January 4, 2013
Borton's Blog: Many hot hands
John Beilein has always loved the three-pointer. That's why it seemed so incongruous in his first years at Michigan, when his shooters at times threatened small children in the front row at Crisler more than the net.
Those days are gone now - long gone. And it's no coincidence that the Wolverines are sitting near the top of the college basketball world.
Those hot hands were never more in evidence than in the Big Ten opener at Northwestern, even given the wind chill from the hottest of them all. Michigan destroyed an admittedly banged-up bunch of Wildcats, 94-66, on a night when freshman Nik Stauskas found himself in a virtual shooting Iditarod.
Stauskas went 2-for-7 from three-point range, colder than a dip in Lake Michigan for the Big Ten's best long-range bomber. Despite hitting the ice patch, Stauskas is still leading the conference in three-point shooting, his 41-for-76 effort (53.9 percent) better than anyone else in the league in makes or percentage.
While he experienced a mild tremor in the three-point force, others were stepping up to go bombs away on Fake Conan and the helpless 'Cats.
There was sophomore point guard Trey Burke, acting like he was auditioning for national Player Of The Year honors with an assortment of double-take worthy drives, along with 4-for-6 from three-point range on his way to a game-high 23 points.
There was junior Tim Hardaway, Jr., coming off an ankle injury that made some wonder if he'd even take the court, nailing 5 of 6 threes, while his five-time NBA All-Star dad and grandfather chortled in knowing fashion. There were the Wolverines as a team, going 13-for-22 from three-point range, on the road, in the Big Ten opener.
That's a ways from the chuck-no-luck early days of Beilein basketball in Ann Arbor.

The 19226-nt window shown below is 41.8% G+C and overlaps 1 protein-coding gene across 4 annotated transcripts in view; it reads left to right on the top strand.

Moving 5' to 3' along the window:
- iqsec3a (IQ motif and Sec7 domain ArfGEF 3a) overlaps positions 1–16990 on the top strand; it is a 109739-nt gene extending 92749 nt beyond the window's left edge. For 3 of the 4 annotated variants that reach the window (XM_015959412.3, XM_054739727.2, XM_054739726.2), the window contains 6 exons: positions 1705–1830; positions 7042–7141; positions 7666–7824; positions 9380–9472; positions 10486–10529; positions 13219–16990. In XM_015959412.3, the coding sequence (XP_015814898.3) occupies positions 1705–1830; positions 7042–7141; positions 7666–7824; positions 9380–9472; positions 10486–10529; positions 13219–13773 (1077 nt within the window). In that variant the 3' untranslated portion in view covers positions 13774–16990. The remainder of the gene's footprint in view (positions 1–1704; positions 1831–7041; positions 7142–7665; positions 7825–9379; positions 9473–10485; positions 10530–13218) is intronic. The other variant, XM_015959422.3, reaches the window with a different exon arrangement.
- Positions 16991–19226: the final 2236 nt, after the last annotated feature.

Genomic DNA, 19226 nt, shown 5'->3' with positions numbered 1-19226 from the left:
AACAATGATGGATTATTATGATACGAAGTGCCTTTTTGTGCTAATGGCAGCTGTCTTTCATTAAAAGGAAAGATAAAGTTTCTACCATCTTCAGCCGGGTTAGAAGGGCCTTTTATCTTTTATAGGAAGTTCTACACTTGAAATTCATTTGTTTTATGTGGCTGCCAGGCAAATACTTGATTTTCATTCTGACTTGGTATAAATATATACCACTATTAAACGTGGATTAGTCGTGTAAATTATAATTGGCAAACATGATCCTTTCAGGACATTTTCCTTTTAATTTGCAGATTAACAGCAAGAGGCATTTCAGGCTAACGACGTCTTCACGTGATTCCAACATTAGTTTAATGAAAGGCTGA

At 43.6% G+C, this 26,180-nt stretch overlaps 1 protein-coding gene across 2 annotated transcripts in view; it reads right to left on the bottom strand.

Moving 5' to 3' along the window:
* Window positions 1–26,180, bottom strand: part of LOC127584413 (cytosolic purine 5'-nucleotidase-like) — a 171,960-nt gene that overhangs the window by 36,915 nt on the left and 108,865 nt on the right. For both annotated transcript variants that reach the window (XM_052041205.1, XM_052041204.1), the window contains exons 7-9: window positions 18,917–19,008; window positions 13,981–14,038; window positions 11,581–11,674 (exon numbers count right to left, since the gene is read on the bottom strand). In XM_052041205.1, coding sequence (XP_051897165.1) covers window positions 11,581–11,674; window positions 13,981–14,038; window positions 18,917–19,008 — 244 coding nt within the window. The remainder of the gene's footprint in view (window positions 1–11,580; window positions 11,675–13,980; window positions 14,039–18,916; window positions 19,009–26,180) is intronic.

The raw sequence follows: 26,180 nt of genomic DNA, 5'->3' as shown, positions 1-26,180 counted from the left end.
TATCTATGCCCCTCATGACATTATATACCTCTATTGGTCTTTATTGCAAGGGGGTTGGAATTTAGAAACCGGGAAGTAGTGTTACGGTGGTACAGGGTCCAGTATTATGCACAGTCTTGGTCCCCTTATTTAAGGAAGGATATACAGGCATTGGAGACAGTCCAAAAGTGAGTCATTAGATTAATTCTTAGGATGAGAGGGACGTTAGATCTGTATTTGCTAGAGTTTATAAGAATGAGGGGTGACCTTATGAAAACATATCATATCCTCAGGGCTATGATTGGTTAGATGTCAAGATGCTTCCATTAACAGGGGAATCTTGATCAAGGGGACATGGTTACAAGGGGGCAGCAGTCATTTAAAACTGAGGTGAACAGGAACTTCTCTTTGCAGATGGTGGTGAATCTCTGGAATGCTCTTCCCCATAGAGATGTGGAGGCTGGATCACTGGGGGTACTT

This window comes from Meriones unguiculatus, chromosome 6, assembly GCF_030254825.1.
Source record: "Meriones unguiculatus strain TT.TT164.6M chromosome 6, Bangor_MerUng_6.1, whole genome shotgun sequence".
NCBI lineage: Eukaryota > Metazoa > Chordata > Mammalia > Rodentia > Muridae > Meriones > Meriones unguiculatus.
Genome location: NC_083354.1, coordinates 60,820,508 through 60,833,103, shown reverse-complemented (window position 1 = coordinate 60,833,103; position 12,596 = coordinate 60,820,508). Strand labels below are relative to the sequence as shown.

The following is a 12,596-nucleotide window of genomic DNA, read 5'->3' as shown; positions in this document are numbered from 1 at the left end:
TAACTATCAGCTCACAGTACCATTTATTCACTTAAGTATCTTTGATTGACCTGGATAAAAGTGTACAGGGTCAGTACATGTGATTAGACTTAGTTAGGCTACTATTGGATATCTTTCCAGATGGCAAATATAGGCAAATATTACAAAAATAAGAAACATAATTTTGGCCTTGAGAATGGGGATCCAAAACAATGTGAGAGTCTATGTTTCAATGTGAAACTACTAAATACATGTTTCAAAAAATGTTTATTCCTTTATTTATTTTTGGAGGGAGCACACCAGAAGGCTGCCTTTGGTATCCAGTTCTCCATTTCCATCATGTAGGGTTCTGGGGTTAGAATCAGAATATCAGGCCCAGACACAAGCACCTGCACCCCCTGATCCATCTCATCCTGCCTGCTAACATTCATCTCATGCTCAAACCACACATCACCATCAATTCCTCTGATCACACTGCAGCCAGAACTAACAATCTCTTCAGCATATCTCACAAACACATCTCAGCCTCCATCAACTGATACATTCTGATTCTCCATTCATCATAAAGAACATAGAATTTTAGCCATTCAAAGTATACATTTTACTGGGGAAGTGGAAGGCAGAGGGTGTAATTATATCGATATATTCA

As a team, the Wolverines lead the Big Ten in three-point shooting, at 42.1 percent. Only Indiana has connected at above 40 percent, and half the Big Ten teams are under 33.
Beilein can get people behind defenses, especially with Burke in charge, and with the better depth among the big men and wings. He can do so times 10 when other teams know the sharpshooters aren't going to be building a second version of The Big House with their offerings from long range.
Stauskas still leads the pack, although he's grumbling a bit about lagging behind his accustomed 60-percent pace. Burke stands at 40.9 percent, and freshman Caris LeVert 42.9 after nailing his only two threes in the Big Ten opener. Hardaway moved up to 38.5 percent, with freshman Glenn Robinson III at 37.0 and freshman backup point guard Spike Albrecht at 38.5.
Beilein calls the freshman class a "we group," meaning the rookies know it's not about them as individuals but Michigan as a team. The head coach marvels at Burke's growing maturing, pointing out how he barked at teammates to ignore officials' calls and just play ball.
There are a lot of elements that go into 14-0, ones that reach way beyond shooting the basketball. But if Beilein were to look at old video of shooters from his first year in Ann Arbor - 31 percent from long range - and fast forward to now, it would be hard to hide the grin.
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